The Speculative Post's Review
All three Hunger Games movies so far have a combined running time of 411 minutes, which is nearly seven hours of Katniss Everdeen shooting a bow and engaging in love triangles. I attended a screening of the three films, in a row, at a local theater last Thursday; when watched in quick succession, these movies really feel their length, and by the end of Catching Fire I was ready to shank the rude, fidgety people sitting behind my friend and I. The downsides of this experience were tired eyes and the imposition of having to complain to the theater about guests behaving badly; the upsides were free tickets and seat reassignments for our trouble, and also, probably more importantly, the ability to compare Mockingjay to its predecessors with all of the films fresh in my mind.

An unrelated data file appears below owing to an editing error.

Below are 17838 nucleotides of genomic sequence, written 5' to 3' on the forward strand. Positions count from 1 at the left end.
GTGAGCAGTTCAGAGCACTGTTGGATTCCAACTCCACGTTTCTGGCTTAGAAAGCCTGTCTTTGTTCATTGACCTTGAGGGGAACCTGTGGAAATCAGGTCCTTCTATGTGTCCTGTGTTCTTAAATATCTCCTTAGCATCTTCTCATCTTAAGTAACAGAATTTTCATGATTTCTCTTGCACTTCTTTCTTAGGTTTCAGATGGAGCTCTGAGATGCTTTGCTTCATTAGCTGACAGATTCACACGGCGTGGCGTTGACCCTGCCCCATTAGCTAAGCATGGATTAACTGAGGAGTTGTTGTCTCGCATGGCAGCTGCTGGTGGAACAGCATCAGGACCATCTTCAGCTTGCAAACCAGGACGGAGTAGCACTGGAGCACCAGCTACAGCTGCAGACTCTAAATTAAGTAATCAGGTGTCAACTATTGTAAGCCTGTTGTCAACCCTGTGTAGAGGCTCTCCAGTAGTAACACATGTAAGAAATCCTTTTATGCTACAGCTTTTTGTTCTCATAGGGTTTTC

Last year’s Catching Fire ended on a cliffhanger; rescued from the deadly arena she destroyed by a group of rebels, including the former Gamemaker Plutarch Heavensbee (Philip Seymour Hoffman) and her curmudgeonly alcoholic mentor Haymitch (Woody Harrelson), our protagonist Katniss (Jennifer Lawrence) was informed that her home, District 12, had been bombed to oblivion by the sinister President Snow (Donald Sutherland). Mockingjay picks up precisely where the previous film left off, following Katniss, her mother, and her sister as they are reunited and begin to rebuild their lives in the underground District 13. The first two movies don’t devote nearly enough time to establishing 13’s reputation and history (they exported nuclear weapons and are essentially in a cold war with the government), but if the indulgent Capitol looks like Washington D.C. collided with Ancient Rome, the strict and sparse District 13 calls to mind Soviet Russia, with drab jumpsuits and a “needs of the many” mindset that is constantly enforced. President Alma Coin (Julianne Moore) is 13’s poised and charismatic leader, and she needs Katniss’ help if the uprising against Snow is to be a success. That means gaining the support of other terrified, oppressed Districts through propaganda centered around the liberation symbol of the Mockingjay, but unfortunately, the Capitol is doing the same thing with Katniss’ ex fiance and joint winner of the Hunger Games, Peeta (Josh Hutcherson). As Katniss tries to balance her support of the Rebellion with her concern for Peeta, her visceral hatred of President Snow, and a struggling romance with her old flame Gale (Liam Hemsworth), the stakes are higher than ever, and nothing will ever be the same again in her crumbling world.